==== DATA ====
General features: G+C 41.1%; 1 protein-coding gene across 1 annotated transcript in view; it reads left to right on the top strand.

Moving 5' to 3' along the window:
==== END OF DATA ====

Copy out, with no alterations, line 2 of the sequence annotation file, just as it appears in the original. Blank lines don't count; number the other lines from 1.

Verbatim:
Moving 5' to 3' along the window: